If you were to go far enough South on the 401 West, you would eventually run out of road – or accidentally hop onto the Ambassador Bridge – and come across the city of Windsor. “Canada’s Detroit,” some people call it; to others it’s “Ford City,” or the “City of Roses.” It may be because of the overwhelming employment in the auto industry – leading to the Chrysler and Ford loyalists – or the American youth coming to downtown Windsor to take advantage of the lower drinking age.
The Detroit River is a small border, but the colourful Detroit city skyline featuring the towering GM building can be the winner for some when visiting Windsor. The locals see the appeal; they aren’t fazed by the overwhelming Caesar’s Windsor and light shows that can be seen from across the city – instead they comment on never swimming in the river. Not only is it illegal, but you may come out of there with an extra limb and scales.
You could take a drive down Riverside, the more wealthy of the neighbourhoods that follow the river, and end up into Lake Saint Clair, passing by Hiram Walker’s and being assaulted by the sickly sweet brewing yeast. Take a walk downtown where, unless it’s 2 a.m., the few blocks of office buildings and scattered pubs, tattoo parlours, and bars will be a dead end. Although you may run into Feather Hat Guy – Windsor’s cordial celebrity who does, in fact, wear a wide brimmed hat adorned with feathers. The friendliest of old street men, he walks the varying streets of the downtown area wearing a backpack or two over his olive green vest, always glad to receive a cheerful greeting. One year, during the weekend of the Windsor Pride Parade, festival goers could be seen walking around with rainbow flags; as a particular group of wide-smiling locals pass by, Feather Hat Guy is heard asking them,
“What country is that for?”
Surrounded by the Great Lakes, and the most southern city in Canada, Windsor is often grouped together with its surrounding towns, Lakeshore, LaSalle, Tecumseh, Amherstburg, Kingsville, and Essex.
It can get pretty humid during the summer – so whether you take the weekend to cool off by fishing along the campgrounds of Leamington, visiting Jackson Park where all prom photos are taken every year, getting ice-cream with your loved one by the Detroit River, leave yourself plenty of extra time. Windsor is unfortunately also known for its habitual, soul-sucking construction that seems to never leave. Not to mention if you want to partake in the great deals in all shopping across the border, it can take a couple hours at times to get across the bridge or the tunnel.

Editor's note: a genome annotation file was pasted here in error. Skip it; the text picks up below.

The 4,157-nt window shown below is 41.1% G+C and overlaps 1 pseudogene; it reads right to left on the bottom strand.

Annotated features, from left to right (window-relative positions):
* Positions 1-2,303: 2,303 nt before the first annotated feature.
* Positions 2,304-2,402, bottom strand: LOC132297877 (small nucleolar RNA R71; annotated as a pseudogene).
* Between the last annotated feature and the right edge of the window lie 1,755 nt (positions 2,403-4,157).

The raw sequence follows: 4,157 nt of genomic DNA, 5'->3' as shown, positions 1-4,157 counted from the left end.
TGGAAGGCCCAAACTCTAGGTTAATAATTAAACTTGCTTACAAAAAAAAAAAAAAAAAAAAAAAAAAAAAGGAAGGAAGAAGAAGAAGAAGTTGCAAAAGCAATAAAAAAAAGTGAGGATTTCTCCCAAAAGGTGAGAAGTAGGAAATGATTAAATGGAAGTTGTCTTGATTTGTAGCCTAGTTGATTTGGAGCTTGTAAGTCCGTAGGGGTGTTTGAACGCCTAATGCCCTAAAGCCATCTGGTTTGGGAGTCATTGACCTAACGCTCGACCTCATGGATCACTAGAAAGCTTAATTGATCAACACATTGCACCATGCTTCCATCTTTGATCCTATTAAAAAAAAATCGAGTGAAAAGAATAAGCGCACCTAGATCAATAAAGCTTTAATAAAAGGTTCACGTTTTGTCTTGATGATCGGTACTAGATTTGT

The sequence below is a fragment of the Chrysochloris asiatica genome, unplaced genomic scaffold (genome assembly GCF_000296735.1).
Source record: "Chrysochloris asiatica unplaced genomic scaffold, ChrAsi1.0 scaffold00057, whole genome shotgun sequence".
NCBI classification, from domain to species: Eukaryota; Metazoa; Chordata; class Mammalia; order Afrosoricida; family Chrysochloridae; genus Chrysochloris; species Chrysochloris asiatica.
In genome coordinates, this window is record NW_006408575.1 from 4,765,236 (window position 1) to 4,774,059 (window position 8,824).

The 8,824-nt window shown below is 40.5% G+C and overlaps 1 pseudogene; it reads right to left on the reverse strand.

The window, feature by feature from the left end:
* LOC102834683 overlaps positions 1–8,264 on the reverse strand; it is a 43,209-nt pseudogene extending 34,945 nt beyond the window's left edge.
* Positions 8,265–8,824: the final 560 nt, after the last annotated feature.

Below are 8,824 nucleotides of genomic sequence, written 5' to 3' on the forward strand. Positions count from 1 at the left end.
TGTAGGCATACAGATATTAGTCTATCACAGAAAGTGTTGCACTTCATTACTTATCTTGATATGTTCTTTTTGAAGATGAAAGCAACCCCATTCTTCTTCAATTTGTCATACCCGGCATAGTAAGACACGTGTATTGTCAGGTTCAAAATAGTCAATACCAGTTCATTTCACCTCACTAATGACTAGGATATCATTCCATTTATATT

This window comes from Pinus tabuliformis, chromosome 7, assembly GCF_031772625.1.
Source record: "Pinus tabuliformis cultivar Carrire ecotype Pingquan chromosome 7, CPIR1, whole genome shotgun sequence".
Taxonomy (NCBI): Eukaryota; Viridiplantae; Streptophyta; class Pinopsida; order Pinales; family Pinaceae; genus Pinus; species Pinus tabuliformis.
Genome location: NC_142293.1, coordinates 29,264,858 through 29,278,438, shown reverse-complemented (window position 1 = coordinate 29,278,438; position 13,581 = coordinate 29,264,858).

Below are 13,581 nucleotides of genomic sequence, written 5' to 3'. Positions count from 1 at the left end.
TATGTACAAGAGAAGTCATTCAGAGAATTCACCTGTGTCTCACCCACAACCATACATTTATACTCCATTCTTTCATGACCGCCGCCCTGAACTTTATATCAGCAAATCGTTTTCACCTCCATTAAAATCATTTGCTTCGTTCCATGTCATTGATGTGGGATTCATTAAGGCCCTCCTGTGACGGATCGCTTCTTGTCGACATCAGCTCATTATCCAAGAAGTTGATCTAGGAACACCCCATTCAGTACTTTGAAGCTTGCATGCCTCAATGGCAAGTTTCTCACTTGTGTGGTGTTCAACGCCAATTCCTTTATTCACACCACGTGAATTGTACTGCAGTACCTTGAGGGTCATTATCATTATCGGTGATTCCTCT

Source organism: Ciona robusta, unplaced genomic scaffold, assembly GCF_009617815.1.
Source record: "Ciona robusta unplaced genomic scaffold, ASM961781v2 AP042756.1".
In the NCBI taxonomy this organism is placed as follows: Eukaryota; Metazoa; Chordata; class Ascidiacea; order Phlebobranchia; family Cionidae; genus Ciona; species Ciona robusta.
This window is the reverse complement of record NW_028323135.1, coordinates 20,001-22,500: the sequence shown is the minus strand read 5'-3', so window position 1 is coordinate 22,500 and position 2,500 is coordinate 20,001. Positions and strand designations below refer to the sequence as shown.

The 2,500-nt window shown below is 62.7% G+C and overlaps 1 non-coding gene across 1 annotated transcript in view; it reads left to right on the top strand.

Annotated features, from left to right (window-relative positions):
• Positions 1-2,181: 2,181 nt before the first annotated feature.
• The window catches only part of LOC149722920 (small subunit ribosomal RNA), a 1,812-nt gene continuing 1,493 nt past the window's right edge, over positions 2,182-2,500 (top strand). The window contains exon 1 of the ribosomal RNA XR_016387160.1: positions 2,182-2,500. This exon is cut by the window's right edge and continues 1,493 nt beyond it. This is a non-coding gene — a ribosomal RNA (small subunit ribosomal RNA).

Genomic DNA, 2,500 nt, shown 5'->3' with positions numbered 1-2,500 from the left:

If you feel like taking a walk through Windsor’s history, you could also take a trip to the distillery headquarters of Canadian Club whiskey and go on the Prohibition tours they offer. Windsor is the home of many still standing Speakeasies where you can learn a bit about the famous rum runners Windsorites were. Learn about the bootleggers and the ingenious ways they would smuggle liquor across the Detroit river during the Roaring 20’s, along with tales of the secret tunnels to the river and passage ways to hidden rooms where even local politicians revelled in the illegal gambling and drinking.
Now, Windsor may be over looked – even locals in Detroit sometimes ask us how the weather is right across the river, as if they suspect I, too, live in an igloo like the rest of Canada. I may have been asked about my “American” accent a time or two, or others are amazed (or terrified) at how close I live to the Ambassador Bridge, and therefore the horrors of the US, and Windsor is still somehow seen as the friendly Canadian version of Detroit.